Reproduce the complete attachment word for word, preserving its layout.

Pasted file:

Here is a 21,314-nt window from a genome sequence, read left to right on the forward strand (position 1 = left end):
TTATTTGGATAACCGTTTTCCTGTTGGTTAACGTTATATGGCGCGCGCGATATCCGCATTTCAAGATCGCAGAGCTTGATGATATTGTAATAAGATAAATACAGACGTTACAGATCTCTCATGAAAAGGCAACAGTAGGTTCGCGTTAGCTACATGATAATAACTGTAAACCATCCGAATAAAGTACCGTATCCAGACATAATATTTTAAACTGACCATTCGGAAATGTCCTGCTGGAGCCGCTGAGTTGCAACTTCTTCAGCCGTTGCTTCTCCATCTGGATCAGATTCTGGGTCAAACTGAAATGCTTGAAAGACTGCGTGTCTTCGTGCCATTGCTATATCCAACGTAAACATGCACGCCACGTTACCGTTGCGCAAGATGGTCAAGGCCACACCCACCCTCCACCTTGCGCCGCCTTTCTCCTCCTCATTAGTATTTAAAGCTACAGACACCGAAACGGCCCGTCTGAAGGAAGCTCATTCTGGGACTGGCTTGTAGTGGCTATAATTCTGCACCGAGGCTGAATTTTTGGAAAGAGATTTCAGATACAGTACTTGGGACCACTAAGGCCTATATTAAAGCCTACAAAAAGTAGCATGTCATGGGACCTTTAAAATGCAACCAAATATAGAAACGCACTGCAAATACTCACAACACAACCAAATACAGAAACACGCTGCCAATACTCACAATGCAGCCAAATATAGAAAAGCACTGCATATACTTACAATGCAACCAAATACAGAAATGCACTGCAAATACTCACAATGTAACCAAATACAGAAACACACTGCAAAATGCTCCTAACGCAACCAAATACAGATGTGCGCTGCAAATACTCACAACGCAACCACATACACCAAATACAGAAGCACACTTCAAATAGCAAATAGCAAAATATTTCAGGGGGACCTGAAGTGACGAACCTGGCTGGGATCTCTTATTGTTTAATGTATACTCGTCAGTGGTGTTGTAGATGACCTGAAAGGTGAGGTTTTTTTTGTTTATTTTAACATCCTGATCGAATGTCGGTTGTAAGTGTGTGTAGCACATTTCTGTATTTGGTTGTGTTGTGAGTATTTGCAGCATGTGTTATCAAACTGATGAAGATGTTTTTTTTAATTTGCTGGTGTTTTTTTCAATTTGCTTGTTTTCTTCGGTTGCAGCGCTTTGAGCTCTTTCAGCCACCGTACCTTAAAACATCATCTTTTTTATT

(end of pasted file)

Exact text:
Here is a 21,314-nt window from a genome sequence, read left to right on the forward strand (position 1 = left end):
TTATTTGGATAACCGTTTTCCTGTTGGTTAACGTTATATGGCGCGCGCGATATCCGCATTTCAAGATCGCAGAGCTTGATGATATTGTAATAAGATAAATACAGACGTTACAGATCTCTCATGAAAAGGCAACAGTAGGTTCGCGTTAGCTACATGATAATAACTGTAAACCATCCGAATAAAGTACCGTATCCAGACATAATATTTTAAACTGACCATTCGGAAATGTCCTGCTGGAGCCGCTGAGTTGCAACTTCTTCAGCCGTTGCTTCTCCATCTGGATCAGATTCTGGGTCAAACTGAAATGCTTGAAAGACTGCGTGTCTTCGTGCCATTGCTATATCCAACGTAAACATGCACGCCACGTTACCGTTGCGCAAGATGGTCAAGGCCACACCCACCCTCCACCTTGCGCCGCCTTTCTCCTCCTCATTAGTATTTAAAGCTACAGACACCGAAACGGCCCGTCTGAAGGAAGCTCATTCTGGGACTGGCTTGTAGTGGCTATAATTCTGCACCGAGGCTGAATTTTTGGAAAGAGATTTCAGATACAGTACTTGGGACCACTAAGGCCTATATTAAAGCCTACAAAAAGTAGCATGTCATGGGACCTTTAAAATGCAACCAAATATAGAAACGCACTGCAAATACTCACAACACAACCAAATACAGAAACACGCTGCCAATACTCACAATGCAGCCAAATATAGAAAAGCACTGCATATACTTACAATGCAACCAAATACAGAAATGCACTGCAAATACTCACAATGTAACCAAATACAGAAACACACTGCAAAATGCTCCTAACGCAACCAAATACAGATGTGCGCTGCAAATACTCACAACGCAACCACATACACCAAATACAGAAGCACACTTCAAATAGCAAATAGCAAAATATTTCAGGGGGACCTGAAGTGACGAACCTGGCTGGGATCTCTTATTGTTTAATGTATACTCGTCAGTGGTGTTGTAGATGACCTGAAAGGTGAGGTTTTTTTTGTTTATTTTAACATCCTGATCGAATGTCGGTTGTAAGTGTGTGTAGCACATTTCTGTATTTGGTTGTGTTGTGAGTATTTGCAGCATGTGTTATCAAACTGATGAAGATGTTTTTTTTAATTTGCTGGTGTTTTTTTCAATTTGCTTGTTTTCTTCGGTTGCAGCGCTTTGAGCTCTTTCAGCCACCGTACCTTAAAACATCATCTTTTTTATT